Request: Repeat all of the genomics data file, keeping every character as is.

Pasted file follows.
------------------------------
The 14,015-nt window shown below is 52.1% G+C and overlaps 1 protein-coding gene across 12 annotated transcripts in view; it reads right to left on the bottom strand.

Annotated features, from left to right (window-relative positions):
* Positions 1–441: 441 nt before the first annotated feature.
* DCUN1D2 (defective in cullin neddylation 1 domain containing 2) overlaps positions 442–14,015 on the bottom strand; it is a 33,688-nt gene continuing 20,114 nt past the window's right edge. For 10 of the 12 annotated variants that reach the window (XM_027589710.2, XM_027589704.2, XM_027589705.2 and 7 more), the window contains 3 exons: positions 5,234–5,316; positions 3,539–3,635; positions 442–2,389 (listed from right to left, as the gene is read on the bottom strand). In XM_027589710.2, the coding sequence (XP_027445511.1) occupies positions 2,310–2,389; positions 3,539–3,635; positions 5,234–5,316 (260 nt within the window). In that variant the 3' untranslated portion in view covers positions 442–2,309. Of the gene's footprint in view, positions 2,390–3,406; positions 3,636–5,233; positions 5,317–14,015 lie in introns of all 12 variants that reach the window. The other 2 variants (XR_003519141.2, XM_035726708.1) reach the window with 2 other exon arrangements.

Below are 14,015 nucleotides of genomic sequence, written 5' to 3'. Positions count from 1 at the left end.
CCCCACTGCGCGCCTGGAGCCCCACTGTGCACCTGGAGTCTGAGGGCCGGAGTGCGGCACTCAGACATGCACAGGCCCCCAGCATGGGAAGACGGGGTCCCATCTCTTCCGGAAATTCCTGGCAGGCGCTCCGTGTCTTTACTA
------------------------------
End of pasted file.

The 14,015-nt window shown below is 52.1% G+C and overlaps 1 protein-coding gene across 12 annotated transcripts in view; it reads right to left on the bottom strand.

Annotated features, from left to right (window-relative positions):
* Positions 1–441: 441 nt before the first annotated feature.
* DCUN1D2 (defective in cullin neddylation 1 domain containing 2) overlaps positions 442–14,015 on the bottom strand; it is a 33,688-nt gene continuing 20,114 nt past the window's right edge. For 10 of the 12 annotated variants that reach the window (XM_027589710.2, XM_027589704.2, XM_027589705.2 and 7 more), the window contains 3 exons: positions 5,234–5,316; positions 3,539–3,635; positions 442–2,389 (listed from right to left, as the gene is read on the bottom strand). In XM_027589710.2, the coding sequence (XP_027445511.1) occupies positions 2,310–2,389; positions 3,539–3,635; positions 5,234–5,316 (260 nt within the window). In that variant the 3' untranslated portion in view covers positions 442–2,309. Of the gene's footprint in view, positions 2,390–3,406; positions 3,636–5,233; positions 5,317–14,015 lie in introns of all 12 variants that reach the window. The other 2 variants (XR_003519141.2, XM_035726708.1) reach the window with 2 other exon arrangements.

Below are 14,015 nucleotides of genomic sequence, written 5' to 3'. Positions count from 1 at the left end.
CCCCACTGCGCGCCTGGAGCCCCACTGTGCACCTGGAGTCTGAGGGCCGGAGTGCGGCACTCAGACATGCACAGGCCCCCAGCATGGGAAGACGGGGTCCCATCTCTTCCGGAAATTCCTGGCAGGCGCTCCGTGTCTTTACTA